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The print function allows you to send output to the terminal：
Print objects to the text stream file, separated by sep and followed by end. sep, end, file and flush, if present, must be given as keyword arguments.
All non-keyword arguments are converted to strings like str() does and written to the stream, separated by sep and followed by end. Both sep and end must be strings; they can also be None, which means to use the default values. If no objects are given, print() will just write end.
The file argument must be an object with a write(string) method; if it is not present or None, sys.stdout will be used. Since printed arguments are converted to text strings, print() cannot be used with binary mode file objects. For these, use file.write(…) instead.
Whether output is buffered is usually determined by file, but if the flush keyword argument is true, the stream is forcibly flushed.
Changed in version 3.3: Added the flush keyword argument.
# the print statement displays a message print('Hello world')
Find more details on print.
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# Each print statements starts on a new line print('Hello world') # If you pass nothing to the print statement you get a blank line print() print('Did you see that blank line?') # '\n' is a special character sequence that means print new line # you can use it to break the output over multiple lines print('Blank line \nin the middle of string')
Strings can be enclosed in single quotes or double quotes
- “this is a string”
- ‘this is also a string’
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# Strings can be enclosed in single quotes print('Hello world single quotes') # Strings can also be enclosed in double quotes print("Hello world double quotes")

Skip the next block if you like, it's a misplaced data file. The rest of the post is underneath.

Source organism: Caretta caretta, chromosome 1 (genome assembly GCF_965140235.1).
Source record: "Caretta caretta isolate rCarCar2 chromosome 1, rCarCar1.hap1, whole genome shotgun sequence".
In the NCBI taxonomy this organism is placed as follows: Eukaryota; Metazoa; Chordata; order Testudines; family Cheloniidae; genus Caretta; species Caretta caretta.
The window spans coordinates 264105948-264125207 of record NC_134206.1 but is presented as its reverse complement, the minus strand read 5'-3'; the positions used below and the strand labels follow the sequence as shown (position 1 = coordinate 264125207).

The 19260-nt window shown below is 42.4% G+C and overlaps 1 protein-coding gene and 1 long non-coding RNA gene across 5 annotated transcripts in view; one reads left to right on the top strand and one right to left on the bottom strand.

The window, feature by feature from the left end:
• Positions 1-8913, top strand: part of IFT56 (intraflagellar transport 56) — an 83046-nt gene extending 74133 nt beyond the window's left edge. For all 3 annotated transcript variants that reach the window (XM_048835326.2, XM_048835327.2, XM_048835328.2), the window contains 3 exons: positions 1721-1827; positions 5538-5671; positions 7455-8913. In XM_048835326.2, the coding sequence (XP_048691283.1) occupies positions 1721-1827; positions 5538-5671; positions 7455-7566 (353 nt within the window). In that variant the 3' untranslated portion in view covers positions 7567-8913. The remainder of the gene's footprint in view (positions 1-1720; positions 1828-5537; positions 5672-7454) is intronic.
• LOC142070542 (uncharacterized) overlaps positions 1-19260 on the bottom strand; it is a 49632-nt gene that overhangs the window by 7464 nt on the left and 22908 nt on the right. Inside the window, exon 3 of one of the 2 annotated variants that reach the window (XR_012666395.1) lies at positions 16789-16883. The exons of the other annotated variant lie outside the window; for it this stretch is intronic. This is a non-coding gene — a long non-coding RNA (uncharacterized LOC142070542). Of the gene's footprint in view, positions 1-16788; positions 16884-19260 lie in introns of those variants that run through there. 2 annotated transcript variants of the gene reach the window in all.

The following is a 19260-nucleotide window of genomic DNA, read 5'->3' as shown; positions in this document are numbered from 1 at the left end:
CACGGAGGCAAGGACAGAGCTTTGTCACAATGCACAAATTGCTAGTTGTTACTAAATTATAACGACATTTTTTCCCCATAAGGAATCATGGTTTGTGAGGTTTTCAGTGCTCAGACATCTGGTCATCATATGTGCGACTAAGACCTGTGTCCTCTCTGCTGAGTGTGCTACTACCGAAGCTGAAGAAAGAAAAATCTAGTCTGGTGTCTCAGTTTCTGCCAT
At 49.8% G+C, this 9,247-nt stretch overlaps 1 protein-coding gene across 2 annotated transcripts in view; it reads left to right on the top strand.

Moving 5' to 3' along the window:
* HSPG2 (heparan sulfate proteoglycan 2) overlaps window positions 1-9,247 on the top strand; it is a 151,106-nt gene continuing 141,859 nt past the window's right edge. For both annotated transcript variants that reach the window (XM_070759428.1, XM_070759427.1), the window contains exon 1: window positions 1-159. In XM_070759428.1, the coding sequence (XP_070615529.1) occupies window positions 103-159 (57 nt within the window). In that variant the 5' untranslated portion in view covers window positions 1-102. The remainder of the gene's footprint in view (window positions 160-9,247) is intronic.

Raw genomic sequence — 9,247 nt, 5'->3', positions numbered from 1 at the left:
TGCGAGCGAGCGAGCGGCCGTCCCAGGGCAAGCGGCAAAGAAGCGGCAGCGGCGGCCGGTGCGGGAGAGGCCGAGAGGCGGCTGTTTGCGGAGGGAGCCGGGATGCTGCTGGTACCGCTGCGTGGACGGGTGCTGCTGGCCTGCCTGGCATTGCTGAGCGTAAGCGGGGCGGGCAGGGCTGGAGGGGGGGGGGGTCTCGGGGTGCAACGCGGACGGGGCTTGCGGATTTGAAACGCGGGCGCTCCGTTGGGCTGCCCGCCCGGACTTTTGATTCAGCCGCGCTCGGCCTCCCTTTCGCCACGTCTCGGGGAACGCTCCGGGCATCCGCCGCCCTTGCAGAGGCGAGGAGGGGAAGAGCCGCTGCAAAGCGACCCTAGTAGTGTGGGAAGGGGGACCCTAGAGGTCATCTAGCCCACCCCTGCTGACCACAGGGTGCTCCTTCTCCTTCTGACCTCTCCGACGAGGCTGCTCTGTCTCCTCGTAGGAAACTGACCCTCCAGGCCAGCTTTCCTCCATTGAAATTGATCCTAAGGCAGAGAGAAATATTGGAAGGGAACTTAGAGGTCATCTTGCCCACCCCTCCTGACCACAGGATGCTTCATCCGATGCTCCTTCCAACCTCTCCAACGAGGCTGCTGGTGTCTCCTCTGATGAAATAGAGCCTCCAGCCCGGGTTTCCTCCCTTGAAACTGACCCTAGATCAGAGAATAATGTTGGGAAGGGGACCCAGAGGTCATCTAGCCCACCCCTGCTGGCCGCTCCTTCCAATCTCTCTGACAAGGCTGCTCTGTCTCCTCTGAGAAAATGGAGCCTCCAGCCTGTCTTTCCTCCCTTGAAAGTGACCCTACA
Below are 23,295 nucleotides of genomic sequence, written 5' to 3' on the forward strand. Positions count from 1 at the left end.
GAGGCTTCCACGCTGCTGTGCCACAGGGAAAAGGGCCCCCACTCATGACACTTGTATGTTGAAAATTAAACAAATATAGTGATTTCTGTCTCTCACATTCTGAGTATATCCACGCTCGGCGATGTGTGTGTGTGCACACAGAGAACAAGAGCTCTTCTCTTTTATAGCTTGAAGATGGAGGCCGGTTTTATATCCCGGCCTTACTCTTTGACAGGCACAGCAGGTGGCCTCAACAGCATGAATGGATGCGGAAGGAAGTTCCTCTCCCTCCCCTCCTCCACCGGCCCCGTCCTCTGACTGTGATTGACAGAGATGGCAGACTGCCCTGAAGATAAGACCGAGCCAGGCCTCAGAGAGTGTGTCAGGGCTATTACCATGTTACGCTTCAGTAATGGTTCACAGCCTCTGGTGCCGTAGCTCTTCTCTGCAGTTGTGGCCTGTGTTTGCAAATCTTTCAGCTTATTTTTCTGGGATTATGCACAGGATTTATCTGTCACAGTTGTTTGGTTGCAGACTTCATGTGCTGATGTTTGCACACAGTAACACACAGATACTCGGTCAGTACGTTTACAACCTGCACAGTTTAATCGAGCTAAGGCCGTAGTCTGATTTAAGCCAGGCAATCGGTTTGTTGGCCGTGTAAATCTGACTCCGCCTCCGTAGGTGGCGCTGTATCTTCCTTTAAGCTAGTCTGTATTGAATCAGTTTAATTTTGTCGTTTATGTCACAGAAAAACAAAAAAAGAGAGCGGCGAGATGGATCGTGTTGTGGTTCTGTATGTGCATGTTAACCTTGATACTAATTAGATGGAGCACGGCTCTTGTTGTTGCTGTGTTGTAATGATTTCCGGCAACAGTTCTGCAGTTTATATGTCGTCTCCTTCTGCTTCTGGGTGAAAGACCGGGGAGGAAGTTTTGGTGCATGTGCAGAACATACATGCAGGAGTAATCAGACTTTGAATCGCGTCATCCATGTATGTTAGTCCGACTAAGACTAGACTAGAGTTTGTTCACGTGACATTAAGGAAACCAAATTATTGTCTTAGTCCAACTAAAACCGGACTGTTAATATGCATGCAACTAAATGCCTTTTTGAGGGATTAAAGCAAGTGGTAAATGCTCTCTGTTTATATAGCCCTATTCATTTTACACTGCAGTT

The input function allows you to prompt a user for a value：
If the prompt argument is present, it is written to standard output without a trailing newline. The function then reads a line from input, converts it to a string (stripping a trailing newline), and returns that. When EOF is read, EOFError is raised. Example:
>>> s = input('--> ') --> Monty Python's Flying Circus >>> s "Monty Python's Flying Circus"
If the readline module was loaded, then input() will use it to provide elaborate line editing and history features.
Raises an auditing event builtins.input with argument prompt before reading input
Raises an auditing event builtins.input/result with the result after successfully reading input.
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# The input funciton allows you to prompt the user for a value # You need to declare a variable to hold the value entered by the user name = input('What is your name? ') print(name)
Find more details on input.
- prompt: Message to display to the user
- string value containing value entered by user
There are some challenges you can try to take:
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# Here's a challenge for you to help you practice # See if you can fix the code below # print the message print('Why won't this line of code print') # print the message prnit('This line fails too!') # print the message print "I think I know how to fix this one" # print the name entered by the user input('Please tell me your name: ') print(name)
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# Here's a challenge for you to help you practice # See if you can fix the code below # print the message # There was a single quote inside the string! # Use double quotes to enclose the string print("Why won't this line of code print") # print the message # There was a mistake in the function name print('This line fails too!') # print the message # Need to add the () around the string print ("I think I know how to fix this one") # print the name entered by the user # You need to store the value returned by the input statement # in a variable name = input('Please tell me your name: ') print(name)
Before you get started on your journey towards learning Python, it’s important to know why! We’ll talk through what Python is, where you’ll use it, and how it can help you problem solve.